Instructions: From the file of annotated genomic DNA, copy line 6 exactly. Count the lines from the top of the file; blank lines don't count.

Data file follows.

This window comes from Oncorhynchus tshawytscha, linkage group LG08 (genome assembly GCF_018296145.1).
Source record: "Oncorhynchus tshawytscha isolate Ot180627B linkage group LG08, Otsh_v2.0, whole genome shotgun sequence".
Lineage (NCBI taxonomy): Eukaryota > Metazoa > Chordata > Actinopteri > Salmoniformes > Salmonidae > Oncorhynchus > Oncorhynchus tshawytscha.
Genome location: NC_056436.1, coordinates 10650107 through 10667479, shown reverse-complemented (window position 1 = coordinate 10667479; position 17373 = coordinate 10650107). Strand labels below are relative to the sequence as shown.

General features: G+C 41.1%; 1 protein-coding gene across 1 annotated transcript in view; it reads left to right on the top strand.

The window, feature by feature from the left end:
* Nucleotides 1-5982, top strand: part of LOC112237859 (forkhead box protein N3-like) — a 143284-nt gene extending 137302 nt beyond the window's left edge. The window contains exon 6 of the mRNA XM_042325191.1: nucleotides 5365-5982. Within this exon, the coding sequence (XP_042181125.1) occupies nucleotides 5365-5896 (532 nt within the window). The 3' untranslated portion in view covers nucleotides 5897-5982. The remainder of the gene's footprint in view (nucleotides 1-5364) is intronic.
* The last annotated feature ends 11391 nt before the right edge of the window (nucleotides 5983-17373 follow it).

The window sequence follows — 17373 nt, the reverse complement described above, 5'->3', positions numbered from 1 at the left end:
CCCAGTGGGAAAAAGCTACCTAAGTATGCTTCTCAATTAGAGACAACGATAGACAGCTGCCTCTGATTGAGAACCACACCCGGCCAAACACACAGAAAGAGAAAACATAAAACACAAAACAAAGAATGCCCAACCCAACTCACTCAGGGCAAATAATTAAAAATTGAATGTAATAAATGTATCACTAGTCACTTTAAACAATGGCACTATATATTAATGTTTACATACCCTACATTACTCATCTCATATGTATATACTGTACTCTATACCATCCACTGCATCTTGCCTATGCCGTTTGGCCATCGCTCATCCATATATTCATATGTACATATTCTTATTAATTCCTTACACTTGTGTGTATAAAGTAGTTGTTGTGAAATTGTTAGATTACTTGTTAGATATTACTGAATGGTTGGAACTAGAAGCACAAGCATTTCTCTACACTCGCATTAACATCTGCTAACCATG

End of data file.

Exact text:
The window, feature by feature from the left end: